True story: A woman once called the Butterball Hotline to find out how long it would take to roast her turkey. The hotline worker asked how much the bird weighed. The woman responded, "I don't know, it's still running around outside."
The holidays offer no respite for idiots.
The following are actual questions asked of Butterball Hotline personnel:
"I lost a bet on a football game and now I have to fix Thanksgiving dinner for 20 people. How does a guy do that?"
"I know you're all about turkeys, but can you help me make cookies?"
"How do you prepare a turkey for people who don't eat meat?"
"The doorbell is ringing, everybody's here, but the turkey is still frozen solid. Can I serve it anyway?"
"I buried my turkey in a snow bank and now I can't find it. What should I do?"
"I'm calling from a cell phone and I'm walking up and down the aisles in the grocery store. I don't know what to get for Thanksgiving dinner. Will you walk with me and tell me what to buy?"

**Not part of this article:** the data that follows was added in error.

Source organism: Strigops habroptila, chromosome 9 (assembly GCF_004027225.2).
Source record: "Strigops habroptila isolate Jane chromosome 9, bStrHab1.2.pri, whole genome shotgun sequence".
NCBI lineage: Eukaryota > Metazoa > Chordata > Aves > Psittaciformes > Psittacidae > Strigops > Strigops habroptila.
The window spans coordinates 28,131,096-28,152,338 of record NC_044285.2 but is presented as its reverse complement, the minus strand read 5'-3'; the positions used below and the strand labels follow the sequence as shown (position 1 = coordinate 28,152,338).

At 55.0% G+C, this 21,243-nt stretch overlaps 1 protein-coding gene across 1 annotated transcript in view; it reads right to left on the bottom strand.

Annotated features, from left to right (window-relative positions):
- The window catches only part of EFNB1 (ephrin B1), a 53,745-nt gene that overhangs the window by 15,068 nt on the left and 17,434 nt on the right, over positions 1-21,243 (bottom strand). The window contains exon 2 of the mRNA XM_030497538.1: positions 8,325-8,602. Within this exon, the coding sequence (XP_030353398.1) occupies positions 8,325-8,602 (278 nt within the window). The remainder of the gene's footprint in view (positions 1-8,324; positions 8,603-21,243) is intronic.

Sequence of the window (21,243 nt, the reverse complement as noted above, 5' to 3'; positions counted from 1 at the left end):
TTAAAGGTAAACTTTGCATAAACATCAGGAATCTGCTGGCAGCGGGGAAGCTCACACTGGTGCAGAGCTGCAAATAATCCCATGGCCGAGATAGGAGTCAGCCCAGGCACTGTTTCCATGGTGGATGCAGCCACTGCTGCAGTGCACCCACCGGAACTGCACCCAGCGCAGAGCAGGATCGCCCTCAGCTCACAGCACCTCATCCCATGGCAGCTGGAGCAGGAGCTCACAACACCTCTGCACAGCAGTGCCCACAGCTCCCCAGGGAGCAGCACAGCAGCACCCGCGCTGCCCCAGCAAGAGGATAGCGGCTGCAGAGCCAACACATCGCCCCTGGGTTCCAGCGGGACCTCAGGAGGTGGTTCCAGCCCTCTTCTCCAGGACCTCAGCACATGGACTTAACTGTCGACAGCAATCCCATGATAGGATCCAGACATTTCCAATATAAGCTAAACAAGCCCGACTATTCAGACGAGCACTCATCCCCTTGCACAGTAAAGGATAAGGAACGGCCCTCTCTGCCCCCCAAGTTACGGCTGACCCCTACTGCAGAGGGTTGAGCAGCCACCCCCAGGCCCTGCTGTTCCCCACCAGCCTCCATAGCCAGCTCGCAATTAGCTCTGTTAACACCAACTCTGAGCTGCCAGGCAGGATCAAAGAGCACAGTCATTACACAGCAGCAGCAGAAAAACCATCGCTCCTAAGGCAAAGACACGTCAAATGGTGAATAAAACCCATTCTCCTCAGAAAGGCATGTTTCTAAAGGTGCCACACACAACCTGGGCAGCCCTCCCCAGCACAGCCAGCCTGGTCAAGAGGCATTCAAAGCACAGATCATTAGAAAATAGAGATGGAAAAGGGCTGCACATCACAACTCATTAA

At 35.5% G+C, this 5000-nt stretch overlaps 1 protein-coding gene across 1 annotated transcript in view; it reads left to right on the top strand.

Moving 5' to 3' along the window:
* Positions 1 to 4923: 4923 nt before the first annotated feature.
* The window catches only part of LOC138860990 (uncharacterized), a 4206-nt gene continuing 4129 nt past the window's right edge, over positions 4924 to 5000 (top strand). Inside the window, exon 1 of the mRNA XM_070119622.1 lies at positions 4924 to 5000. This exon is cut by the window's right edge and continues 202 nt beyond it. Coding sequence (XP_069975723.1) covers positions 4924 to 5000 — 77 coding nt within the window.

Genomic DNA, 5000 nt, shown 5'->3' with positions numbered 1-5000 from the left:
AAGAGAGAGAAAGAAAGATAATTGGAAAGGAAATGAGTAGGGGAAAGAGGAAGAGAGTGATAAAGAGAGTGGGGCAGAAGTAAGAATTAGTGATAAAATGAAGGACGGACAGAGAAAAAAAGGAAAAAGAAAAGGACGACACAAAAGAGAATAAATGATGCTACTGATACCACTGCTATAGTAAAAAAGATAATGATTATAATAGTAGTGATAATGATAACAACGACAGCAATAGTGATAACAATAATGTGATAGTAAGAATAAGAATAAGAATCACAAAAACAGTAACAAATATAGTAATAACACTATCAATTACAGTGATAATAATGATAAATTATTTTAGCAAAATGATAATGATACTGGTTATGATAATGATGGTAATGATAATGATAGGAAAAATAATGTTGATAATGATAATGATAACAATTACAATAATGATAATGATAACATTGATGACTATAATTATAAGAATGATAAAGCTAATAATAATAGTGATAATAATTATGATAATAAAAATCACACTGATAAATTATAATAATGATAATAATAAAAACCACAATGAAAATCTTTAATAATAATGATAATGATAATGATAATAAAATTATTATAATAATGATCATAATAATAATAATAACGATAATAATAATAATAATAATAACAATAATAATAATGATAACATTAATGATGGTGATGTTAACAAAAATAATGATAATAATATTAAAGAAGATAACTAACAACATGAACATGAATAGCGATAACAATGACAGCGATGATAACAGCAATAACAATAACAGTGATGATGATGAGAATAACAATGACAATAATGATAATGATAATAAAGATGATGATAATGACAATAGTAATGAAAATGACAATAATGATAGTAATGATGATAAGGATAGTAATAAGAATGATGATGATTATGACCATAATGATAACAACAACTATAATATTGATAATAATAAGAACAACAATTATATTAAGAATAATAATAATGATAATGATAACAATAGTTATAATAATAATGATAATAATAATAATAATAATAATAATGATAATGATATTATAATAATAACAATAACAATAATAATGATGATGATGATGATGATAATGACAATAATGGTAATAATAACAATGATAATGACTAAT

“What are you wearing?”
I have never called the Butterball Hotline. I have no problem cooking turkeys. I cook my turkey at an extremely high heat, never stuff, and never baste and it comes out flawless every time. However, I do have a few questions I would like to ask the experts at the Butterball Hotline:
Does anyone eat mincemeat anymore?
Why in the world would anyone place a marshmallow on top of a sweet-potato casserole?
Who was braver— the first man to milk a cow or the first man to eat an egg?
Why do Yankees insist on calling dressing “stuffing”?
Can you explain the offside rule in soccer?
Is the hokey pokey truly “what it’s all about?”
Why don’t psychics ever win the lottery?
Giblets… come on, what’s the real story?
How did Chuck Norris ever get into the movie business?
Why doesn’t glue stick to the inside of the bottle?
Do you know anyone that actually eats fruitcake?
Why are hot dogs sold in packages of 10 and buns only come in packages of eight?
Why does everyone fight over the white meat, when we all know dark meat tastes best?